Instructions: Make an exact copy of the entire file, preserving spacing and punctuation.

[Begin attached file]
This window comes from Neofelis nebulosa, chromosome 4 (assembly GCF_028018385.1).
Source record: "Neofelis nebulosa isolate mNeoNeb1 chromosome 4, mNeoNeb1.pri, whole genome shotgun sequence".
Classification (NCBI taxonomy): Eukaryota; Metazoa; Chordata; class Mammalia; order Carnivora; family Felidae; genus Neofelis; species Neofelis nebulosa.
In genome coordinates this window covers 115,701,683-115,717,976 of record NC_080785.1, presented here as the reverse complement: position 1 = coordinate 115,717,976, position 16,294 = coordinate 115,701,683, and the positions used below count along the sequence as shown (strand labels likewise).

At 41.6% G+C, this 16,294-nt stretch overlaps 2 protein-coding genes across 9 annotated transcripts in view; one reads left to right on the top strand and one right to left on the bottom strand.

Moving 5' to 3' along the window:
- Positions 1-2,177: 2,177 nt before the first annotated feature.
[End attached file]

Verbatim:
This window comes from Neofelis nebulosa, chromosome 4 (assembly GCF_028018385.1).
Source record: "Neofelis nebulosa isolate mNeoNeb1 chromosome 4, mNeoNeb1.pri, whole genome shotgun sequence".
Classification (NCBI taxonomy): Eukaryota; Metazoa; Chordata; class Mammalia; order Carnivora; family Felidae; genus Neofelis; species Neofelis nebulosa.
In genome coordinates this window covers 115,701,683-115,717,976 of record NC_080785.1, presented here as the reverse complement: position 1 = coordinate 115,717,976, position 16,294 = coordinate 115,701,683, and the positions used below count along the sequence as shown (strand labels likewise).

At 41.6% G+C, this 16,294-nt stretch overlaps 2 protein-coding genes across 9 annotated transcripts in view; one reads left to right on the top strand and one right to left on the bottom strand.

Moving 5' to 3' along the window:
- Positions 1-2,177: 2,177 nt before the first annotated feature.